INDONESIA: Gender Equality: What Should the Govt's Strategy Be in 2011?

Sunday, January 2, 2011
Jakarta Globe
South Eastern Asia
PeaceWomen Consolidated Themes: 
Human Rights
Reconstruction and Peacebuilding

There were so many tasks left unfinished by the government in 2010 related to gender equality. The gaps are seen not only in the increasing cases of domestic violence, but also in the commodification of working women (Read: female migrant workers).

Gender equality programs are traditionally part of the annual development strategy announced by the president. Thus, it is important to review the achievements of previous programs in designing a strategic plan for 2011.

In 2010, we saw President Susilo Bambang Yudhoyono issue Presidential Instruction No. 3 as a blueprint for development. Part of its agenda was to encourage gender equality through women's empowerment. Policy makers have assumed that women's empowerment always brings equality.

The Presidential Instruction stipulated that gender equality programs and women's empowerment should be undertaken through gender responsive economic access: In salaried jobs and in entrepreneurship. Gender equality is assumed to be an automatic realization of equal access to economic opportunities for men and women.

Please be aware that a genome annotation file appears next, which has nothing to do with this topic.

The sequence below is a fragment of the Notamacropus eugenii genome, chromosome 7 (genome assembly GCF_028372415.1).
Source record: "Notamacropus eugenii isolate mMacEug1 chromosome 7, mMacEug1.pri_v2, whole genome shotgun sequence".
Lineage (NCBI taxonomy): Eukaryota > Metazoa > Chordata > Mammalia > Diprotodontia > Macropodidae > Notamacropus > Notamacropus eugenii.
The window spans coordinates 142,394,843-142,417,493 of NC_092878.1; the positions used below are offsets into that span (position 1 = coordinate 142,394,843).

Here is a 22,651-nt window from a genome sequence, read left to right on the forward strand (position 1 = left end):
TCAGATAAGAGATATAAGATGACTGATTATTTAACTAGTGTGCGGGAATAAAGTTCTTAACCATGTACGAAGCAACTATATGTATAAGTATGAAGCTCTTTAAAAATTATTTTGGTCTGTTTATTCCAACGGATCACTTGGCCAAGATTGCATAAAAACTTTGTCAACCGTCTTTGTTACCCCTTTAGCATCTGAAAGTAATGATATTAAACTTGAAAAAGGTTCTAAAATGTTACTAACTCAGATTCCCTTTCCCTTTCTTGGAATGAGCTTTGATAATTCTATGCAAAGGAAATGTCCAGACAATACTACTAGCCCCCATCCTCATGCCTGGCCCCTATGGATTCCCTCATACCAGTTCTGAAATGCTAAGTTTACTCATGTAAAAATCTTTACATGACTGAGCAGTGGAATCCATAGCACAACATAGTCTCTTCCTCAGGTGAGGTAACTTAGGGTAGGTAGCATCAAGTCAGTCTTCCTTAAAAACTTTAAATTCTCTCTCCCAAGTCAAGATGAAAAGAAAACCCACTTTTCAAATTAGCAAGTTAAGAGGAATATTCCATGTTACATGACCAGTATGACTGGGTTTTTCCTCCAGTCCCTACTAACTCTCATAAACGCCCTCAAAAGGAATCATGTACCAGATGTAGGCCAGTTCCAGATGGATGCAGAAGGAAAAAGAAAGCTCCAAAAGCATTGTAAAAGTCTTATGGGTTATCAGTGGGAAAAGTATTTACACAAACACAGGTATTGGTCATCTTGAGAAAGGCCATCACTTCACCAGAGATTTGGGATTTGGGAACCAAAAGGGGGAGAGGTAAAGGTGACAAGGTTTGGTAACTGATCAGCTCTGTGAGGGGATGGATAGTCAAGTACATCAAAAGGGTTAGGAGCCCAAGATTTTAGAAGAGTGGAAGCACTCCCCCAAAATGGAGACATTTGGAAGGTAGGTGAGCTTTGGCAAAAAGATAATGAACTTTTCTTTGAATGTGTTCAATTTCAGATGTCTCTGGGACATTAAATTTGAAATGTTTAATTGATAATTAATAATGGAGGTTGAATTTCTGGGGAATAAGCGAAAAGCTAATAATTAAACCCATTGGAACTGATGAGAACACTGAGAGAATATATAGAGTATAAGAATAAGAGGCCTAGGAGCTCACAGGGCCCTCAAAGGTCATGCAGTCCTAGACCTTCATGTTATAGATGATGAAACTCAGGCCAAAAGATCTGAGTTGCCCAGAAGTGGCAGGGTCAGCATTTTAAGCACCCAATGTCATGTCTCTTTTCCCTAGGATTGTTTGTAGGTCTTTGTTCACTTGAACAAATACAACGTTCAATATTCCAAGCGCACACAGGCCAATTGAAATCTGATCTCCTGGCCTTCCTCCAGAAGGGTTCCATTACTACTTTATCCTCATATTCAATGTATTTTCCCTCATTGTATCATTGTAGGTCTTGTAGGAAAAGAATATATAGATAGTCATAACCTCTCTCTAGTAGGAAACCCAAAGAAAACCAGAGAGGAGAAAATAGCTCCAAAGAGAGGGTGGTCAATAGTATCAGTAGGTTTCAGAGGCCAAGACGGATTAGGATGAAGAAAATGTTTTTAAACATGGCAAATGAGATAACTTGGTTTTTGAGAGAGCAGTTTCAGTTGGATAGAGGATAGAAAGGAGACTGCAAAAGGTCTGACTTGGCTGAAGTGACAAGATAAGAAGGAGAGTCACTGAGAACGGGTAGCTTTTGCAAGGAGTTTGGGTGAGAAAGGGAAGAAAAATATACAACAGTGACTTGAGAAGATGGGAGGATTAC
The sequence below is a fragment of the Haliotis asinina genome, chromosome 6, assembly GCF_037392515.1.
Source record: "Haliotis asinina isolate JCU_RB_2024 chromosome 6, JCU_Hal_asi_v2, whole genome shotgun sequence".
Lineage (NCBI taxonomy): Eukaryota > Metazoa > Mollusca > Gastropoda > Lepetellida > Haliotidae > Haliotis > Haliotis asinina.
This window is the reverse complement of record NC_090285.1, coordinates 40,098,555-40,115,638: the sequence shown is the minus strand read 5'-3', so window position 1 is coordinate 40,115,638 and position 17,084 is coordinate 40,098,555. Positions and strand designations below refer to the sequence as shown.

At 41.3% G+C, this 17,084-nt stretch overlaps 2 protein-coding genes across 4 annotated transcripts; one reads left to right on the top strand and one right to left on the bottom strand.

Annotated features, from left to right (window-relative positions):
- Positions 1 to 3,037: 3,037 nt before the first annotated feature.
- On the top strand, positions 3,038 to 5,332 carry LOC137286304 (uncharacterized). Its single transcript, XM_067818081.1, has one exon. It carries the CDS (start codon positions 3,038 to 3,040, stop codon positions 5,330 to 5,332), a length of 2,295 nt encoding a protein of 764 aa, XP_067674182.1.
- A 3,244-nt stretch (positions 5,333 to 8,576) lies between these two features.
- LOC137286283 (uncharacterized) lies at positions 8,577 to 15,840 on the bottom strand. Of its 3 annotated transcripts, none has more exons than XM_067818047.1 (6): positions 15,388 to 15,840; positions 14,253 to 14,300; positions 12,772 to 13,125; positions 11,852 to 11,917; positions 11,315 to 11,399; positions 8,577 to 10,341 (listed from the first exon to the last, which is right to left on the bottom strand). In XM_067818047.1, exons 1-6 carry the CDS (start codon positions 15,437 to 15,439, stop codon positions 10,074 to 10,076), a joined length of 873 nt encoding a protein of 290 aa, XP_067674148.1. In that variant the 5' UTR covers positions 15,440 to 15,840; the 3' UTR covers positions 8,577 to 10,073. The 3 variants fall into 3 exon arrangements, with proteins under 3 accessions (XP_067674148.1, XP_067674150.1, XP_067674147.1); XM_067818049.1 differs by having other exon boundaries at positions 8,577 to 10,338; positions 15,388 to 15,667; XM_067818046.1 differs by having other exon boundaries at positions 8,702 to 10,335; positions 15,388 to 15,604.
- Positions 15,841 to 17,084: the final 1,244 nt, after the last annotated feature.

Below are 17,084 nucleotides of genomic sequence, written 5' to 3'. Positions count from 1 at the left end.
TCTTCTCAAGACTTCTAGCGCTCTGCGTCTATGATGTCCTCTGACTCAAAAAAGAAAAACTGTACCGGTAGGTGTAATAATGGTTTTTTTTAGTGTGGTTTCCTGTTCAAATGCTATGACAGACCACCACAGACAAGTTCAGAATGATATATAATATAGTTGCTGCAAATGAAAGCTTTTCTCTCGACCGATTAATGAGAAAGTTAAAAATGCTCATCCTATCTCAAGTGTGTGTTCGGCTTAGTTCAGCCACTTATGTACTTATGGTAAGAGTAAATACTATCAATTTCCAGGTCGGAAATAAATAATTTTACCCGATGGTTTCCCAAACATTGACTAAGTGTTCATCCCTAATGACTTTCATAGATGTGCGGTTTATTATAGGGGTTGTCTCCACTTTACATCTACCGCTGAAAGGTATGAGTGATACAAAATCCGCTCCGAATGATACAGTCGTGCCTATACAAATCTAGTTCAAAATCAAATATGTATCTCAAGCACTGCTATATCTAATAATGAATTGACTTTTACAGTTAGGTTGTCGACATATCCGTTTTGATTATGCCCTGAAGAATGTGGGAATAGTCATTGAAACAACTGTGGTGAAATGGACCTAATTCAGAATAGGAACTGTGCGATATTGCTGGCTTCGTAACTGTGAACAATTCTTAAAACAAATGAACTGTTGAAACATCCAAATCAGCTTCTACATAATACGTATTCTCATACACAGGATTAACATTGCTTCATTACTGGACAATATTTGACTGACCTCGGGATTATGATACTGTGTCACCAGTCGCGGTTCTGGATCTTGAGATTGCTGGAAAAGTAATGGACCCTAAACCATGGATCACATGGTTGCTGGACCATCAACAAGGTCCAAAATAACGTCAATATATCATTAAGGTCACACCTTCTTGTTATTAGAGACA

The question is: How can women's empowerment through economic access lead to women and men having equal roles in both the domestic and public domains? To answer this, let's look at the results of some of the women's empowerment programs sponsored by multinational corporations and NGOs.

Multinational corporations are very active in pursuing the goal of women's empowerment, usually by employing the idea of entrepreneurship for women. But most of these entrepreneurial programs for women, within home-based or community-based schemes, aim to highlight the role of women in the context of their contributions to family care.

What this indicates, sadly, is that even those involved in women's empowerment efforts are themselves still trapped in the mind-set that family care is the absolute responsibility of women and that men do not have to bother spending their time or energy on family care and other household duties.

Thus, by carrying out their entrepreneurial activities at home, women are still expected to carry out their household responsibilities.

This shows that the spirit of gender equality is only nurtured up to the point of “how to equally involve women in economic access.” It disappears at the point of “how to attain equality by eliminating sexual divisions of labor,” especially at home.

Does this mean that women and men can be equal in accessing means of subsistence, but that they cannot be equal in sharing household duties?

The idea of, for example, Women-Headed Household Empowerment (PEKKA) is more progressive because it strives to change the role of women from housewives into heads of family. That initiative actually contradicts the 1974 law on marriage.

Even so, promoting the idea of women as breadwinners is a strategy that has been accepted by women in many communities. And it is more acceptable than trying to push for gender equality through the reinterpretation of religious doctrines, which is a strategy that often faces resistance, including from the women themselves.

It can be said that the women's needs-based movement has become a more successful strategy in the gender equality struggle compared with the value interpretation-based movement.